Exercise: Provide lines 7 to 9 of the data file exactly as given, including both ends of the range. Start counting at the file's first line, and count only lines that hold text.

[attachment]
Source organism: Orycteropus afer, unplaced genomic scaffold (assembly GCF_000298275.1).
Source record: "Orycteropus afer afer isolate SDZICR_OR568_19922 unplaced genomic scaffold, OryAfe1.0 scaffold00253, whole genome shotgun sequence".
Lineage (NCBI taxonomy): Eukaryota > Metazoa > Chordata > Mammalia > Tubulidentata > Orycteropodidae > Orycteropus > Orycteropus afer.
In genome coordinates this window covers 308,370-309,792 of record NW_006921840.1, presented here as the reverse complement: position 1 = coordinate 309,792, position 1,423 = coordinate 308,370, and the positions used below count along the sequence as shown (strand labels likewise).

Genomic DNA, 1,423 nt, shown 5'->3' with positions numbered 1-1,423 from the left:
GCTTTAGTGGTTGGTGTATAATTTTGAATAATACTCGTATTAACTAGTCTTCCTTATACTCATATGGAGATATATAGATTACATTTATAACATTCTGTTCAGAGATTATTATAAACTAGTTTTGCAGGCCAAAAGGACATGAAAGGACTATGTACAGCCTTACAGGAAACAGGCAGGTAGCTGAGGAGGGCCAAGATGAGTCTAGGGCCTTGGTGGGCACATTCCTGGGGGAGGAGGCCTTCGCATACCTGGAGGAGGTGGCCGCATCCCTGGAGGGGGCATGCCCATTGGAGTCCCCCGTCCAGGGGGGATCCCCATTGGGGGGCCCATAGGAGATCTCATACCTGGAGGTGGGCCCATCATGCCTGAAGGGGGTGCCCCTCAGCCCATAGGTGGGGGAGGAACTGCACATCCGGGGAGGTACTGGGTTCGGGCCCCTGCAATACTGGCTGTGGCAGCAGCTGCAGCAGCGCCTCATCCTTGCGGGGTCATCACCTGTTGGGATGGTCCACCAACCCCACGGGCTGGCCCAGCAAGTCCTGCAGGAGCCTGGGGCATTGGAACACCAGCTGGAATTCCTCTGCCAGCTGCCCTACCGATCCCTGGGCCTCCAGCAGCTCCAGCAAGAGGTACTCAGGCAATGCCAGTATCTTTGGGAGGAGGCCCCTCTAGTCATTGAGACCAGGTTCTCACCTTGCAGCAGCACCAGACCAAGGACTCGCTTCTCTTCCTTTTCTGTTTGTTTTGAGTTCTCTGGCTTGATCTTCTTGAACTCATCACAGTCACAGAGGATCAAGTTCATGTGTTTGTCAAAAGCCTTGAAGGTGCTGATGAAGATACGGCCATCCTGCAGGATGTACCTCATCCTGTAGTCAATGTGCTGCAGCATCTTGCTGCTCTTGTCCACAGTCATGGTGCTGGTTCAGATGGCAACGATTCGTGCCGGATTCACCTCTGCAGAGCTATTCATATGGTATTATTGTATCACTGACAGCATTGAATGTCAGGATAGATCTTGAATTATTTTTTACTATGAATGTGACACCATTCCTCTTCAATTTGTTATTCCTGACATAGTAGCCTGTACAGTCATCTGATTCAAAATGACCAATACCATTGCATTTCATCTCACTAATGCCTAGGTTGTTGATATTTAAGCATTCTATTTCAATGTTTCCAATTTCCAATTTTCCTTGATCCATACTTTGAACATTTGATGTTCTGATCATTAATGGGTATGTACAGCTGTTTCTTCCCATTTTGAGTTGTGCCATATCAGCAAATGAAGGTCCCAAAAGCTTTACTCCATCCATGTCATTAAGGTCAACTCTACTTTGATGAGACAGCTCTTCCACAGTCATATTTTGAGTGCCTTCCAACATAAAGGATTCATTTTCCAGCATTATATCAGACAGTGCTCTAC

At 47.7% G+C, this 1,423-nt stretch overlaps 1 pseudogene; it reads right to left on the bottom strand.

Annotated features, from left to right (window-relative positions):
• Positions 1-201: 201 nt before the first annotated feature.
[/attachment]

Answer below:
At 47.7% G+C, this 1,423-nt stretch overlaps 1 pseudogene; it reads right to left on the bottom strand.

Annotated features, from left to right (window-relative positions):
• Positions 1-201: 201 nt before the first annotated feature.